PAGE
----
I vaguely remember visiting Stonehenge with my parents when I was young. At that time we would have been able to walk right up to the stones but they were roped off in 1977, apparently due to erosion. From 1974 to 1984 Stonehenge was the site of the Stonehenge Free Festival which culminated on the Summer Solstice. In 1984 the event attracted some 65,000 people but it was banned in 1985 and those that attempted to show up in defiance of the ruling were violently attacked by police in what came to be known as the Battle of the Beanfield. ITN reporter Kim Sabedo was there and described seeing “some of the most brutal police treatment of people that I’ve witnessed in my entire career as a journalist”. Eventually English Heritage did start allowing “managed open access” to the stones for Summer Solstice and this year, with good weather predicted, I made plans to attend.

On Friday June 20th three of us set of in my friend’s camper van and arrived soon after 7pm, which was when the car park opened. A few vehicles were being pulled over by police but we got in without any trouble and parked up. I had brought with me a birthday present that I had kept in the fridge since February – three tabs of LSD. I believe they were purchased from Silk Road and that each contained approximately 120 micrograms of active ingredient (typical doses range from 40 to 500 micrograms). We dropped the acid shortly before sunset and set off to walk to the stones. I also had about a gram of cannabis with me in a film canister. I knew we might be searched so I put half of it in my wallet but (unwisely) left the rest in the canister and put it in my bag along with camera, water bottle, pipe etc. I wasn’t patted down or asked to empty my pockets but security (not police) did ask to look in my bag. I thought I was in trouble when the guy picked out the film canister and weighed it in his hand but for some reason he didn’t open it and just put it back before allowing me through – thanks dude!

Once safely passed security I could relax while waiting for the acid to take effect. There were already a lot of people amongst the stones but it was easy to get close enough to touch them – they were still warm from the sun and much whiter than I expected. I could hear drumming coming from the centre of the circle but didn’t attempt to reach it through the crowd, preferring to stay outside most of the time. One of the things security had been looking for was sound systems, however small. Amplification was not permitted (a good thing in my opinion) but lots of people had brought drums and other instruments so there was plenty of music for people to dance to, not just within the stones but all around. A little way from the stones was an acoustic stage which (as I understand it) was new this year and for which permission had been negotiated in order to give the travelling community a forum. I spent some of my time there listening to music and poetry. What seemed like a couple of hours before sunrise I heard the Hare Krishna mantra and turned to see a large yellow shrine on wheels being towed by devotees and followed by a crowd. I tagged along until they stopped near the stones, continuing their chanting and drumming. By now a lot of people had fallen asleep and it was increasingly difficult to walk around for fear of treading on someone, but I was still feeling the effects of the acid and had no inclination to join them in their slumbers.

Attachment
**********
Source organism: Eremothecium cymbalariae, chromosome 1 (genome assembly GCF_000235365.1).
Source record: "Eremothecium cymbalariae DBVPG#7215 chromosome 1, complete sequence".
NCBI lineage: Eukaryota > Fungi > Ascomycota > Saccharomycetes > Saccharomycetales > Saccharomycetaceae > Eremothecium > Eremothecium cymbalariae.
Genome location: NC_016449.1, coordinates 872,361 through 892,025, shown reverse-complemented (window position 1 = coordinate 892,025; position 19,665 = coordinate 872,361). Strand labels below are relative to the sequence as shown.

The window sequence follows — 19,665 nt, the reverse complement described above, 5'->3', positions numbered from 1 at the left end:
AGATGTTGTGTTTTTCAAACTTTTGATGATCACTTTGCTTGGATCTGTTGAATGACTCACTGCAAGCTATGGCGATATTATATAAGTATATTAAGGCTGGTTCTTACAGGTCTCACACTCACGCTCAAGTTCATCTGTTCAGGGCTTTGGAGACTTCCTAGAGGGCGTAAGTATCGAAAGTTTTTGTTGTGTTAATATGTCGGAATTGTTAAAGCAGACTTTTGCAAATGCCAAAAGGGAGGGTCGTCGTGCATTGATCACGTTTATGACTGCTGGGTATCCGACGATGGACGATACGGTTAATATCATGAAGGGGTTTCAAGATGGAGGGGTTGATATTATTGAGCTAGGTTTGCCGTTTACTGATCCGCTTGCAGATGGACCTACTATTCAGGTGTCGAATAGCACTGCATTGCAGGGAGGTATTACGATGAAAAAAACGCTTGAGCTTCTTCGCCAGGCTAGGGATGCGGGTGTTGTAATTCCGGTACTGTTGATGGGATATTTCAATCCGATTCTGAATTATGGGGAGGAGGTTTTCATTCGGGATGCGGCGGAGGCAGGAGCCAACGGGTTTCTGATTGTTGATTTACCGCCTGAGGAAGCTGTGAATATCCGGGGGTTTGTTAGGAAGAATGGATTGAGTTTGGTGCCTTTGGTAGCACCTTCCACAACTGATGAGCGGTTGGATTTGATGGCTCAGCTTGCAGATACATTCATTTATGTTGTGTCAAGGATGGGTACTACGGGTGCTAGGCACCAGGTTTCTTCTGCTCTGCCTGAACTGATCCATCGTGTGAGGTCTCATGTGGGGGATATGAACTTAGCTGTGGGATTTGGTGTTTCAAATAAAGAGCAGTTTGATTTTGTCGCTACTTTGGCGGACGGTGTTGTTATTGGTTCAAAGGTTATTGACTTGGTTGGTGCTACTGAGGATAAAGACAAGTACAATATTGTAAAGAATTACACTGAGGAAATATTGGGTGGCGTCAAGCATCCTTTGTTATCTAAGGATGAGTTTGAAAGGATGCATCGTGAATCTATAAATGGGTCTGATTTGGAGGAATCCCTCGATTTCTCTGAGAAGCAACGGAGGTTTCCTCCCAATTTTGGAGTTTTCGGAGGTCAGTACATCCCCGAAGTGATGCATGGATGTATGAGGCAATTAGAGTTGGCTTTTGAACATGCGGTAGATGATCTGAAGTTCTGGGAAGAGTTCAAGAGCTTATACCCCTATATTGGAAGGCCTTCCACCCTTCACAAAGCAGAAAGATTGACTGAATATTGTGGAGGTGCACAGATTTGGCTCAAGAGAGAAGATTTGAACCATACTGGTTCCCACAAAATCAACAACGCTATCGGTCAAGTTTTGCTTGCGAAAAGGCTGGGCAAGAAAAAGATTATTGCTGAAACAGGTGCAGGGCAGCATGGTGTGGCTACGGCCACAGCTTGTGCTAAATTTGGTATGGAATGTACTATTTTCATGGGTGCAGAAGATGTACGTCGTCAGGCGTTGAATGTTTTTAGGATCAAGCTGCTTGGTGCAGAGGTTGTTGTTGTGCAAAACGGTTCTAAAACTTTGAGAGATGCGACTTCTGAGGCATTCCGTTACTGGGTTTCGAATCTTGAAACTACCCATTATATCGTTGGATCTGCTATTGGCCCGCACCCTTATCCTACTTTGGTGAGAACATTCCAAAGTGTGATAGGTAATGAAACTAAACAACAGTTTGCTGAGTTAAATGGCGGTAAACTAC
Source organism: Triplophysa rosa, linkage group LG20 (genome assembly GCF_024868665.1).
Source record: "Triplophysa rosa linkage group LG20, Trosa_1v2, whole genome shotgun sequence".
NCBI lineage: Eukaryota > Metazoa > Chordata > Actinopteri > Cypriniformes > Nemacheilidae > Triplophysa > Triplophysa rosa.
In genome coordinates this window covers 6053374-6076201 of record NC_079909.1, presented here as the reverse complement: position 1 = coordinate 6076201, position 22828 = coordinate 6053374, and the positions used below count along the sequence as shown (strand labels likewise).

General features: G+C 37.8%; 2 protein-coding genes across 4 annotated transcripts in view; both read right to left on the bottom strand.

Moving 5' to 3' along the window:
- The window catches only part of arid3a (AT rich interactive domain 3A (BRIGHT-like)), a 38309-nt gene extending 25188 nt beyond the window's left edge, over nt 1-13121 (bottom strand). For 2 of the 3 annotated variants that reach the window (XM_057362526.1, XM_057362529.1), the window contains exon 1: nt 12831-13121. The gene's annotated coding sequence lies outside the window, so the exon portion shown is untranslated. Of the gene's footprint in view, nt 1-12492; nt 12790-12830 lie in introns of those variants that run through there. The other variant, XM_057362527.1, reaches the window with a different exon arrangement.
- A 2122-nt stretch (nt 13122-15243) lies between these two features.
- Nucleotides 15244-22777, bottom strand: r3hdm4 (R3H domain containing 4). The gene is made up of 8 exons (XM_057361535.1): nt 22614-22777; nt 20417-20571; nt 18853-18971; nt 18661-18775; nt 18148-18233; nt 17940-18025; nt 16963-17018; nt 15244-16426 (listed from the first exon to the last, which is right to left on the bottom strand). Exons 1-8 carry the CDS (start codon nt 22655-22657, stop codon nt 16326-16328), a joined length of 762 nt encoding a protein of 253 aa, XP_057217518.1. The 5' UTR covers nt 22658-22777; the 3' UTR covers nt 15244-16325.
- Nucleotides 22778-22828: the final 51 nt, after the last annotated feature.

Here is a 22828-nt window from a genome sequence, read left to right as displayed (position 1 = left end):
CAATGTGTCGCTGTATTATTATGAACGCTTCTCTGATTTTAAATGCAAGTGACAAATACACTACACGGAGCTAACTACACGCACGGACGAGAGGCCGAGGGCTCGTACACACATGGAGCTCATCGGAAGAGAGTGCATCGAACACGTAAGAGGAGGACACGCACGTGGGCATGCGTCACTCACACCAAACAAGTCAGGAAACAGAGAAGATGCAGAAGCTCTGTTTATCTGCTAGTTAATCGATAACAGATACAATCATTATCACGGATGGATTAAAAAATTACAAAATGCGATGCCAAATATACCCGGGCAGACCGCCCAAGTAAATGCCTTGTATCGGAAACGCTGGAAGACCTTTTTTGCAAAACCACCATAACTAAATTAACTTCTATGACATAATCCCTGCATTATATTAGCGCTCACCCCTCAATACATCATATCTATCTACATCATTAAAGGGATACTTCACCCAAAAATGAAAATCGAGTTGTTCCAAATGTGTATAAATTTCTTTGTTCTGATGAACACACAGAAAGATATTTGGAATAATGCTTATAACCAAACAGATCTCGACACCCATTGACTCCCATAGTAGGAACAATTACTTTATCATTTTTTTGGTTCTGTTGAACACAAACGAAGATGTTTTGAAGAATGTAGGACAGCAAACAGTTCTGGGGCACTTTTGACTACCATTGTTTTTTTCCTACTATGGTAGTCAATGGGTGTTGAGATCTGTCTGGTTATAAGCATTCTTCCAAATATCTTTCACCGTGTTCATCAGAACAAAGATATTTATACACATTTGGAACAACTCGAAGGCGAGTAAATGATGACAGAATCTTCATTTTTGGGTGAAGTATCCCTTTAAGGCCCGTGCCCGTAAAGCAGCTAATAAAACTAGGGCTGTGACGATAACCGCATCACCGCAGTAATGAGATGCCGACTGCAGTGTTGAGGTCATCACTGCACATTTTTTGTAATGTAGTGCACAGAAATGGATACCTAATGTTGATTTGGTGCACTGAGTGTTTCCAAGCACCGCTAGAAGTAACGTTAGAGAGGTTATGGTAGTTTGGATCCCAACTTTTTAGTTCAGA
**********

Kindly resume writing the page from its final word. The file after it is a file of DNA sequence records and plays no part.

Eventually the sky to the East started to lighten and people roused themselves to witness the sunrise. You could feel the energy building and the first glimpse of the glowing red disc was greeted by much whooping from the crowd of (as I later learned) some 36,000 revellers. Once the sun was fully above the horizon people started drifting off. I queued for a while to get an espresso from one of the catering stalls before heading back to the van – a walk which seemed much further than the night before. We didn’t have to vacate the car park till noon and stayed as long as we could to allow the driver to rest. The other guy was taking the train back to London so we drove him to Salisbury, picking up four other people on the way. After dropping them at the station we drove to Wales to see a DJ friend of mine play at a venue called Ffwrn in Fishguard. I didn’t get to sleep till about 4am, at which point I had been awake for over 42 hours. I didn’t know I could still do that! I am not sure if I would do it again but I am certainly glad that I went this year and will remember it as one of the highlights of 2014.


Leave a Reply

Fill in your details below or click an icon to log in: Logo

You are commenting using your account. Log Out /  Change )

Google+ photo

You are commenting using your Google+ account. Log Out /  Change )

Twitter picture

You are commenting using your Twitter account. Log Out /  Change )

Facebook photo

You are commenting using your Facebook account. Log Out /  Change )


Connecting to %s